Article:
Florida’s Special Session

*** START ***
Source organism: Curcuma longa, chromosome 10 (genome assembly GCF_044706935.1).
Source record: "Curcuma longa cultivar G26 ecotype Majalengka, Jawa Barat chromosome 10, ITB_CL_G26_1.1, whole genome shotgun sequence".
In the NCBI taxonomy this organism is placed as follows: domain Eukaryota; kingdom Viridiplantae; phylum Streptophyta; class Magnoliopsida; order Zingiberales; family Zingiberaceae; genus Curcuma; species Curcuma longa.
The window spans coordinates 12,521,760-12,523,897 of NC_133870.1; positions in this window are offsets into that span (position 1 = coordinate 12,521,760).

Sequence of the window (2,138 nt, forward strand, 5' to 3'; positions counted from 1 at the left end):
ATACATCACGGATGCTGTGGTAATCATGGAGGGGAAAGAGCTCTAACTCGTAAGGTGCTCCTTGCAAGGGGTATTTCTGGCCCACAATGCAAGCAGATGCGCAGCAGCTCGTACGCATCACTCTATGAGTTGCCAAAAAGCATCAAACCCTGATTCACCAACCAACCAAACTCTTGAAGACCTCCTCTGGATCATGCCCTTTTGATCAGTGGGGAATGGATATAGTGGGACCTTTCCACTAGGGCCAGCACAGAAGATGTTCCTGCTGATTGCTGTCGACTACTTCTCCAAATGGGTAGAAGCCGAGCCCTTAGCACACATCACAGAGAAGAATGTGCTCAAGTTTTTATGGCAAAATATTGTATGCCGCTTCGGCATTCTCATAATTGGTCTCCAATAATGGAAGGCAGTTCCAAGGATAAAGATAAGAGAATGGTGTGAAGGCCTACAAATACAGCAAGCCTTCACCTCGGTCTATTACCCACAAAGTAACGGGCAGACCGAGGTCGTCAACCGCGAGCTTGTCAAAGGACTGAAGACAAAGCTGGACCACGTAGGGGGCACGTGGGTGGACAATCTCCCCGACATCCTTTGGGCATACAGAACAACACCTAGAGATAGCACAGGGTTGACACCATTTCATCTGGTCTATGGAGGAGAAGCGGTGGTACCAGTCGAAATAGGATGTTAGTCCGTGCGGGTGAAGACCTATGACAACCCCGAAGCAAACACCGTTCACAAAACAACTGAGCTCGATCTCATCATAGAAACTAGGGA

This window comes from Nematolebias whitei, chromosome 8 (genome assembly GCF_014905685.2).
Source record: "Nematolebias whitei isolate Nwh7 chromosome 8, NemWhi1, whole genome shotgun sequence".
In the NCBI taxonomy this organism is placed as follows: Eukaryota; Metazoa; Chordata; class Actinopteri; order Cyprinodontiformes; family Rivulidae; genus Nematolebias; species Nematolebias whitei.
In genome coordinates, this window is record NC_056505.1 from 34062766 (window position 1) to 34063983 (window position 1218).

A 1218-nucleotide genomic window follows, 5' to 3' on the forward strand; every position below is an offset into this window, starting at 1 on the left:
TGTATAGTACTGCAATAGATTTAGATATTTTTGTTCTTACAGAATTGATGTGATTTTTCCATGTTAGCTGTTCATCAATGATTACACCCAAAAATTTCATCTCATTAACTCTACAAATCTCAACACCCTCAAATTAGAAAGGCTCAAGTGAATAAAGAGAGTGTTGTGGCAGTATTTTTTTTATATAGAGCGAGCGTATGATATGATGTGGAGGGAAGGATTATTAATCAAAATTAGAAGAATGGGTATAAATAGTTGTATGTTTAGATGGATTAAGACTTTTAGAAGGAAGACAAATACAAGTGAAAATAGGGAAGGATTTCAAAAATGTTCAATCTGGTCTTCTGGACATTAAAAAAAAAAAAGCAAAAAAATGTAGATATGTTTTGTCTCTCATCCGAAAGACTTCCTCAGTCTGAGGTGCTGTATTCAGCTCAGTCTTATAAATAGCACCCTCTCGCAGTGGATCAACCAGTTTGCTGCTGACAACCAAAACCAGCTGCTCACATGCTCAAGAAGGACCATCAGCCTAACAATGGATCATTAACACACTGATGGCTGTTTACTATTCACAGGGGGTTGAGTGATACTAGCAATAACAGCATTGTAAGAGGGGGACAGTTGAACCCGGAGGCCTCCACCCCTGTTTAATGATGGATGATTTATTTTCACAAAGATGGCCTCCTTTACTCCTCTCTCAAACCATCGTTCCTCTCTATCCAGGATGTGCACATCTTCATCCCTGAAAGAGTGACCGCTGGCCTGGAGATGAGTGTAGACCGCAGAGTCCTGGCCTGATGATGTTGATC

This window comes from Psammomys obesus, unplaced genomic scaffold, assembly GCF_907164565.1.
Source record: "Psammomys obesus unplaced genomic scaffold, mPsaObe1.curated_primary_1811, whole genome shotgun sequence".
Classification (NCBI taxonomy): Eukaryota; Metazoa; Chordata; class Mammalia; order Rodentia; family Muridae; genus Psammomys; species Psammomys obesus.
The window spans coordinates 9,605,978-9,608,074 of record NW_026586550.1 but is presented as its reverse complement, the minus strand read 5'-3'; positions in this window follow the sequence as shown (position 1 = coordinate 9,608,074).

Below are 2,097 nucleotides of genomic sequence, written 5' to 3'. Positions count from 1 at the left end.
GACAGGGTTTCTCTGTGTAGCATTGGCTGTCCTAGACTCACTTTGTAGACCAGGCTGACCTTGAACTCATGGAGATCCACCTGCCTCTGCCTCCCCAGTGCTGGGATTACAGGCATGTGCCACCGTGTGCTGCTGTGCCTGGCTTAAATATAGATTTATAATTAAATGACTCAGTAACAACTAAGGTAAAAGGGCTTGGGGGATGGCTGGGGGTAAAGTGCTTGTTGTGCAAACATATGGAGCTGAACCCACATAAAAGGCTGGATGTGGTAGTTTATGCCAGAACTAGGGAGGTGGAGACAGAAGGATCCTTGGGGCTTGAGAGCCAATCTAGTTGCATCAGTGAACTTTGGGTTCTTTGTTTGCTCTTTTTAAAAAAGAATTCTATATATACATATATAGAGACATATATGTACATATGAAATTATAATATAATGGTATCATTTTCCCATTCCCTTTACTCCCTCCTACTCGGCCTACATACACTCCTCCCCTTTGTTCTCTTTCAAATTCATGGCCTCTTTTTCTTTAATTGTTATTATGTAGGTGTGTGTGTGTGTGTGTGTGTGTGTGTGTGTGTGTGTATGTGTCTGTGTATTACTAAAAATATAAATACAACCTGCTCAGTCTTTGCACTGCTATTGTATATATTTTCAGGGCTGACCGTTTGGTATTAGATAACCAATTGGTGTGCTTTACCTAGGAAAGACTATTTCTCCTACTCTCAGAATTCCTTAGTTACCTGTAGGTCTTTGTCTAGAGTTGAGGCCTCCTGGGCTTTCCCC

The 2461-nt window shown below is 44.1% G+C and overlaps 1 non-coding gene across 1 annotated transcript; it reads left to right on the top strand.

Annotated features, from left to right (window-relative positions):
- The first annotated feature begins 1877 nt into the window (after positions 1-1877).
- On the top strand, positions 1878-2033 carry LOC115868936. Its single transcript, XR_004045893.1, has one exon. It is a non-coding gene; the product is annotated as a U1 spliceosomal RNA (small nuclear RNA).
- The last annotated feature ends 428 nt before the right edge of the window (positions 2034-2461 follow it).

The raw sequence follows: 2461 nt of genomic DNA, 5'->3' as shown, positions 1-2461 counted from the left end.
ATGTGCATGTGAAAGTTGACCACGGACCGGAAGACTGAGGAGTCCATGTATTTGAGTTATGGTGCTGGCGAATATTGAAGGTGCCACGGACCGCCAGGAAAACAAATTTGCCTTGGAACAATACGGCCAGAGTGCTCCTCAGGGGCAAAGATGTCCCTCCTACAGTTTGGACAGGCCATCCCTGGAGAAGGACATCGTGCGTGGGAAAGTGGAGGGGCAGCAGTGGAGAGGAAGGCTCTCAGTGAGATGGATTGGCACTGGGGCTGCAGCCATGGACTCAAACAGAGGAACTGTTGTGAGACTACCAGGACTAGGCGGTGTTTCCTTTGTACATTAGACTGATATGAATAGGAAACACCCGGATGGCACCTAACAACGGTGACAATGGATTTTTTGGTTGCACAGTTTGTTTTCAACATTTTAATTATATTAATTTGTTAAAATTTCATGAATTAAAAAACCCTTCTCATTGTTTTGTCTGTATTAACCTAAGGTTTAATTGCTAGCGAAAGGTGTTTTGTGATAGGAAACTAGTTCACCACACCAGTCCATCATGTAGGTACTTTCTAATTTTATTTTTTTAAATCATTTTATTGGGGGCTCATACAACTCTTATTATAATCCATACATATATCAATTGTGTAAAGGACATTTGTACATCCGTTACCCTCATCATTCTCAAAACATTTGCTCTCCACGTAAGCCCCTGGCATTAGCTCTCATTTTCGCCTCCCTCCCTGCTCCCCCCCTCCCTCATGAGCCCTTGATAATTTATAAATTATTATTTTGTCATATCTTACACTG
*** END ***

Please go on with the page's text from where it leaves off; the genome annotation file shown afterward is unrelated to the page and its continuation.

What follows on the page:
8 Things I Know About Florida’s Special Session on the Referendum to Ban Offshore Oil Drilling in State Waters1) The wrong media is hurting the cause. Instead of ‘political jockeying’ news reports on partisan bickering and Florida Senate horserace implications, let’s focus on how the ballot amendment to ban drilling in state waters is itself an important civic opportunity. This is a chance for the citizens of Florida to grasp a teachable moment and cast a vote for an amendment to enshrine permanent protection for our coasts in the state constitution. It is no more reactionary than making sure you have a good spare tire before you put your family in the car, and no less prudent.2) This is not the Governor’s special session. It is the public’s special session. It is the timely civic opportunity for the public to weigh in on the future of our state economy and coastal integrity. Why would some legislators want to take the oil industry’s desperate position to limit the public’s right to vote on permanent coastal protection?3) Beyond Hypocrisy: Are we really supposed to believe legislators, like House Speaker Larry Cretul and Senator Mike Haridopolos, who claim that the ballot amendment is not needed because it is already against the law? Cretul and Haridopolos themselves have been leading the wrecking crew to dismantle those protections and open state waters for drilling. A constitutional drilling ban is exactly what is needed to protect us…from politicians like them. (Politifact ruled TRUE Progress Florida’s claim that incoming House Speaker Dean Cannon and incoming Senate President Mike Haridopolos have said they plan to champion efforts next legislative session to allow oil rigs off Florida’s coast.)4) It is time to enshrine the coastal protections of our state in the state constitution. The first grouping of stronger coastal protection laws in Florida were passed in 1990 as a response to the Exxon Valdez tragedy. In the wake of the BP Deepwater Horizon devastation, and the display of industrywide corporate neglect and recklessness, it is the time for the next step.5) Prudence and caution has always been the responsible approach, not putting our coasts at risk. Until recently, Florida had wisely benefitted from strong bipartisan legislative and administrative support from drilling for 25 years. The recent partisan sniping is not the historical norm for an important issue that could put a stake in the heart of the tourism industry. We need a constitutional amendment as a safe backup system for coastal protection to remove this issue from the shaky vicissitudes of partisan politics.6) What is at stake: our 65 billion dollar a year tourism industry and our conservation heritage. Remember, Florida does not have a state income tax. We absolutely depend on tourism. Why would we trust the oil industry to jeopadize the very things that sustain us?7) Carelessness and hubris is industry wide. In the wake of the BP Deepwater Horizon disaster, we sadly witnessed the depth of the failure of planning, security, and caution. This crisis has proved the breathtakingly irresponsible gap between the technology to drill deeper and the technology to clean up an accident. This failure is not limited to just one oil corporation.8) There are lots of opportunities to make your voice heard in Tallahassee. Busloads of people traveled to the state capitol today. If you can’t make a trip, take a few minutes to call your house and senate representatives. Leaders know that people who make the effort to call or write stand in for many, many others who feel the same way. Do not underestimate the importance of your voice. Call today. Special session is July 20-23, 2010, in Tallahassee.Darden Rice is the Florida Program Director for Gulf Restoration Network

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